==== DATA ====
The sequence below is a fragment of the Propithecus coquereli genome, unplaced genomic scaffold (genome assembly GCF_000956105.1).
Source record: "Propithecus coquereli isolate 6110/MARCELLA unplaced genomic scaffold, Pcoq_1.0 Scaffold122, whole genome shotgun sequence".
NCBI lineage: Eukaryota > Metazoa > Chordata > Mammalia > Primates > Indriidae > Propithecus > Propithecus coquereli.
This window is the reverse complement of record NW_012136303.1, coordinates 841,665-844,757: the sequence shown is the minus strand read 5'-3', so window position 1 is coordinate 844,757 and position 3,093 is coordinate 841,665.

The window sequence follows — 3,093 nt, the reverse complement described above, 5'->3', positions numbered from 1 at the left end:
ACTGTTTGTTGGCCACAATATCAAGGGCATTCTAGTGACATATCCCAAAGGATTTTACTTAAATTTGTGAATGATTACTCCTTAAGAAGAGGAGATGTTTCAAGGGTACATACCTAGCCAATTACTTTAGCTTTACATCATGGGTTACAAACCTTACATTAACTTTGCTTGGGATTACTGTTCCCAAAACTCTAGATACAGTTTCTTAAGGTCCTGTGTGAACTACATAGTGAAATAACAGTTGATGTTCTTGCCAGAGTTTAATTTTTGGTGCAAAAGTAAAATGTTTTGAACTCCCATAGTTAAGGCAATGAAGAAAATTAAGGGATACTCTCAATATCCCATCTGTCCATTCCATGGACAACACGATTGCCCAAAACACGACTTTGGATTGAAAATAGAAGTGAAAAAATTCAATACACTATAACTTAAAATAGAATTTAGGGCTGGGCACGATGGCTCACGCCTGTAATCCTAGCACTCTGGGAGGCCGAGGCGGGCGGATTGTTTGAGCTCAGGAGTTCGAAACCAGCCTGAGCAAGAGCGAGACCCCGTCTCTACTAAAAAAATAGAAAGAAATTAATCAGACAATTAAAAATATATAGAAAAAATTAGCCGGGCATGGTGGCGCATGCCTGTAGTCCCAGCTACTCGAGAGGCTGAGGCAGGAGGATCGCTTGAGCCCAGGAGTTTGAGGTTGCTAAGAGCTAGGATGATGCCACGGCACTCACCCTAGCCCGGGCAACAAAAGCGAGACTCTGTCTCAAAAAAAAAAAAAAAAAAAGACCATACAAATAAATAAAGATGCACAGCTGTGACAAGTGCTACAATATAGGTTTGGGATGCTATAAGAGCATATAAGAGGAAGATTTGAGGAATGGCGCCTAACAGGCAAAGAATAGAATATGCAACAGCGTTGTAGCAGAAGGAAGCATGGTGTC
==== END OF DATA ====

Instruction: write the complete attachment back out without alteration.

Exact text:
The sequence below is a fragment of the Propithecus coquereli genome, unplaced genomic scaffold (genome assembly GCF_000956105.1).
Source record: "Propithecus coquereli isolate 6110/MARCELLA unplaced genomic scaffold, Pcoq_1.0 Scaffold122, whole genome shotgun sequence".
NCBI lineage: Eukaryota > Metazoa > Chordata > Mammalia > Primates > Indriidae > Propithecus > Propithecus coquereli.
This window is the reverse complement of record NW_012136303.1, coordinates 841,665-844,757: the sequence shown is the minus strand read 5'-3', so window position 1 is coordinate 844,757 and position 3,093 is coordinate 841,665.

The window sequence follows — 3,093 nt, the reverse complement described above, 5'->3', positions numbered from 1 at the left end:
ACTGTTTGTTGGCCACAATATCAAGGGCATTCTAGTGACATATCCCAAAGGATTTTACTTAAATTTGTGAATGATTACTCCTTAAGAAGAGGAGATGTTTCAAGGGTACATACCTAGCCAATTACTTTAGCTTTACATCATGGGTTACAAACCTTACATTAACTTTGCTTGGGATTACTGTTCCCAAAACTCTAGATACAGTTTCTTAAGGTCCTGTGTGAACTACATAGTGAAATAACAGTTGATGTTCTTGCCAGAGTTTAATTTTTGGTGCAAAAGTAAAATGTTTTGAACTCCCATAGTTAAGGCAATGAAGAAAATTAAGGGATACTCTCAATATCCCATCTGTCCATTCCATGGACAACACGATTGCCCAAAACACGACTTTGGATTGAAAATAGAAGTGAAAAAATTCAATACACTATAACTTAAAATAGAATTTAGGGCTGGGCACGATGGCTCACGCCTGTAATCCTAGCACTCTGGGAGGCCGAGGCGGGCGGATTGTTTGAGCTCAGGAGTTCGAAACCAGCCTGAGCAAGAGCGAGACCCCGTCTCTACTAAAAAAATAGAAAGAAATTAATCAGACAATTAAAAATATATAGAAAAAATTAGCCGGGCATGGTGGCGCATGCCTGTAGTCCCAGCTACTCGAGAGGCTGAGGCAGGAGGATCGCTTGAGCCCAGGAGTTTGAGGTTGCTAAGAGCTAGGATGATGCCACGGCACTCACCCTAGCCCGGGCAACAAAAGCGAGACTCTGTCTCAAAAAAAAAAAAAAAAAAAGACCATACAAATAAATAAAGATGCACAGCTGTGACAAGTGCTACAATATAGGTTTGGGATGCTATAAGAGCATATAAGAGGAAGATTTGAGGAATGGCGCCTAACAGGCAAAGAATAGAATATGCAACAGCGTTGTAGCAGAAGGAAGCATGGTGTC